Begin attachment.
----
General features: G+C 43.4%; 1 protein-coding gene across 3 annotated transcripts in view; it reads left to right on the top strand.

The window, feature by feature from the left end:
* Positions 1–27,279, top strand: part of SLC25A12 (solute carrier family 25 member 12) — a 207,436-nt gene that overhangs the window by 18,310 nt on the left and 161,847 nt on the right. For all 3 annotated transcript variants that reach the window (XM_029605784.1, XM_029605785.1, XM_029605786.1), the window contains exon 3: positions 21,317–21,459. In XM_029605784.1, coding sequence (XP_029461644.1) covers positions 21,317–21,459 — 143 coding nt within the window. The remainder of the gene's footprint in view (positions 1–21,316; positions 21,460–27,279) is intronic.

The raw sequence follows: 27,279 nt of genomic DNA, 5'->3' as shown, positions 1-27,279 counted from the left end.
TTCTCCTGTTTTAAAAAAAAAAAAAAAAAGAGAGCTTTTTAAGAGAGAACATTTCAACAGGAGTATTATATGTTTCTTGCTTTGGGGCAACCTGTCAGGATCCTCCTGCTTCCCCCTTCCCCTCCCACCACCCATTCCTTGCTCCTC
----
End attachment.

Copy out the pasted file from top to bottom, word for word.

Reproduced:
General features: G+C 43.4%; 1 protein-coding gene across 3 annotated transcripts in view; it reads left to right on the top strand.

The window, feature by feature from the left end:
* Positions 1–27,279, top strand: part of SLC25A12 (solute carrier family 25 member 12) — a 207,436-nt gene that overhangs the window by 18,310 nt on the left and 161,847 nt on the right. For all 3 annotated transcript variants that reach the window (XM_029605784.1, XM_029605785.1, XM_029605786.1), the window contains exon 3: positions 21,317–21,459. In XM_029605784.1, coding sequence (XP_029461644.1) covers positions 21,317–21,459 — 143 coding nt within the window. The remainder of the gene's footprint in view (positions 1–21,316; positions 21,460–27,279) is intronic.

The raw sequence follows: 27,279 nt of genomic DNA, 5'->3' as shown, positions 1-27,279 counted from the left end.
TTCTCCTGTTTTAAAAAAAAAAAAAAAAAGAGAGCTTTTTAAGAGAGAACATTTCAACAGGAGTATTATATGTTTCTTGCTTTGGGGCAACCTGTCAGGATCCTCCTGCTTCCCCCTTCCCCTCCCACCACCCATTCCTTGCTCCTC